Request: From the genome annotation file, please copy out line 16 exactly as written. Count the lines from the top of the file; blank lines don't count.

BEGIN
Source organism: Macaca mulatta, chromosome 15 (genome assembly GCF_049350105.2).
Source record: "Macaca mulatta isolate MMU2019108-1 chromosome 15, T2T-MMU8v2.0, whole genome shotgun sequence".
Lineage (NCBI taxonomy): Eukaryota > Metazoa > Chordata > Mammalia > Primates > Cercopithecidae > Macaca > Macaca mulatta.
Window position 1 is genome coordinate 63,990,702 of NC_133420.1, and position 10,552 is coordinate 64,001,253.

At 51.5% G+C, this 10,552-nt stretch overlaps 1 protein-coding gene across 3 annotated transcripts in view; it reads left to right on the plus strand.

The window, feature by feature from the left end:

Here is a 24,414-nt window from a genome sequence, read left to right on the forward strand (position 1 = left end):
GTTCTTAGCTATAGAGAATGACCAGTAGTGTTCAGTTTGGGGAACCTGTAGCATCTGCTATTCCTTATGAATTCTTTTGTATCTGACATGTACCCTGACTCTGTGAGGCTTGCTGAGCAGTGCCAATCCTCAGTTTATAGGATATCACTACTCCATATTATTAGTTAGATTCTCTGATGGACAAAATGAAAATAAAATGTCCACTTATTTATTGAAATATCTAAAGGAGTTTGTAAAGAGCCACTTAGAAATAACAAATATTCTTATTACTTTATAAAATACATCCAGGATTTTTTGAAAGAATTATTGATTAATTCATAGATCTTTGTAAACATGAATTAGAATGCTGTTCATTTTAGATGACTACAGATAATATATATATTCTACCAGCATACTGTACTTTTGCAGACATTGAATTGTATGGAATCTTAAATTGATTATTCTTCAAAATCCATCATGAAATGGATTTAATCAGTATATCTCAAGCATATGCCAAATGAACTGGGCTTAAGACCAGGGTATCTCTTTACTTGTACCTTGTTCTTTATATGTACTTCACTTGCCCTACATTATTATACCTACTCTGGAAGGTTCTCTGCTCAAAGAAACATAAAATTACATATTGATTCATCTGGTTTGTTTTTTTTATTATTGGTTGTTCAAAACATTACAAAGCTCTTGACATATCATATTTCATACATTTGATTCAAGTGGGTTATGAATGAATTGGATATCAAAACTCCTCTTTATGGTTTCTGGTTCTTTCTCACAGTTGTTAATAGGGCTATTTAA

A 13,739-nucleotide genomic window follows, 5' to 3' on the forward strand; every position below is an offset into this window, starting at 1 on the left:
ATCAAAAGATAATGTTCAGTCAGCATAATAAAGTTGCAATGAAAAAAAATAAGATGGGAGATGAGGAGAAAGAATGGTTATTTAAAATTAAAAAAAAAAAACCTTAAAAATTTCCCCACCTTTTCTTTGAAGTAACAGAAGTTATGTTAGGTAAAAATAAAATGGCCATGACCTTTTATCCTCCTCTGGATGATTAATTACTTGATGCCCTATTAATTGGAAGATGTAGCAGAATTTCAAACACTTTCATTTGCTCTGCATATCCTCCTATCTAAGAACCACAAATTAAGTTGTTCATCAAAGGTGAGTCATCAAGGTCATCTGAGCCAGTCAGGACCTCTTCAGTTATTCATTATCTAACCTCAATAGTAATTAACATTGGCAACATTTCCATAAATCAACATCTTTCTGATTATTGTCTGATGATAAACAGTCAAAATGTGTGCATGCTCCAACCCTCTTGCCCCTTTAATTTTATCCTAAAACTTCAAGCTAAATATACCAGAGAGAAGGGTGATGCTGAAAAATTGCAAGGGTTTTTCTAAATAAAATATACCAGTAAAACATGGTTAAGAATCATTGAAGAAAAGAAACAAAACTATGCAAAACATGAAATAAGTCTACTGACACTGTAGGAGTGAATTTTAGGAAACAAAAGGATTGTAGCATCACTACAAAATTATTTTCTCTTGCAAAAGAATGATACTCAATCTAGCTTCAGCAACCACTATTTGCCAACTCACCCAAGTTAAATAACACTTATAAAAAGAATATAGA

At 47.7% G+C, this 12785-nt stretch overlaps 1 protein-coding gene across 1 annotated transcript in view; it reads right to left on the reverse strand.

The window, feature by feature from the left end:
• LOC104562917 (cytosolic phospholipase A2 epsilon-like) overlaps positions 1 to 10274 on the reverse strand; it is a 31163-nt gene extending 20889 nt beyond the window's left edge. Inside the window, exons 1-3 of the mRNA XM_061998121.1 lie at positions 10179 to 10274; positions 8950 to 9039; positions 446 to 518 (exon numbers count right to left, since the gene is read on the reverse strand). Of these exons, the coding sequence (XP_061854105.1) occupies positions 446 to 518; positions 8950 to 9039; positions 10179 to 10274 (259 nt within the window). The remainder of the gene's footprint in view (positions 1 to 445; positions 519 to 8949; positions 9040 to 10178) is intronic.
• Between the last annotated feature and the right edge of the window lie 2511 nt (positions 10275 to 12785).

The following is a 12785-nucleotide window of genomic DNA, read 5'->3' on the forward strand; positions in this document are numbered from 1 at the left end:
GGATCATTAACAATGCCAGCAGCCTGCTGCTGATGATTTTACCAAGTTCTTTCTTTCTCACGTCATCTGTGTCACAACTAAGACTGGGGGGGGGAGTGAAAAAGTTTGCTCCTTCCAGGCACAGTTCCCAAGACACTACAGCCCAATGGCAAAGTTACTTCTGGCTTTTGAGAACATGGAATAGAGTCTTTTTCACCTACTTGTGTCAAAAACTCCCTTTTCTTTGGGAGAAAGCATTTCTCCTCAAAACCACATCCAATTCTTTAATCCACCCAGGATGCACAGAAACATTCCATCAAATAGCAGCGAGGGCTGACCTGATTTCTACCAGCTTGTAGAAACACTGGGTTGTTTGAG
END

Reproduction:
GGATCATTAACAATGCCAGCAGCCTGCTGCTGATGATTTTACCAAGTTCTTTCTTTCTCACGTCATCTGTGTCACAACTAAGACTGGGGGGGGGAGTGAAAAAGTTTGCTCCTTCCAGGCACAGTTCCCAAGACACTACAGCCCAATGGCAAAGTTACTTCTGGCTTTTGAGAACATGGAATAGAGTCTTTTTCACCTACTTGTGTCAAAAACTCCCTTTTCTTTGGGAGAAAGCATTTCTCCTCAAAACCACATCCAATTCTTTAATCCACCCAGGATGCACAGAAACATTCCATCAAATAGCAGCGAGGGCTGACCTGATTTCTACCAGCTTGTAGAAACACTGGGTTGTTTGAG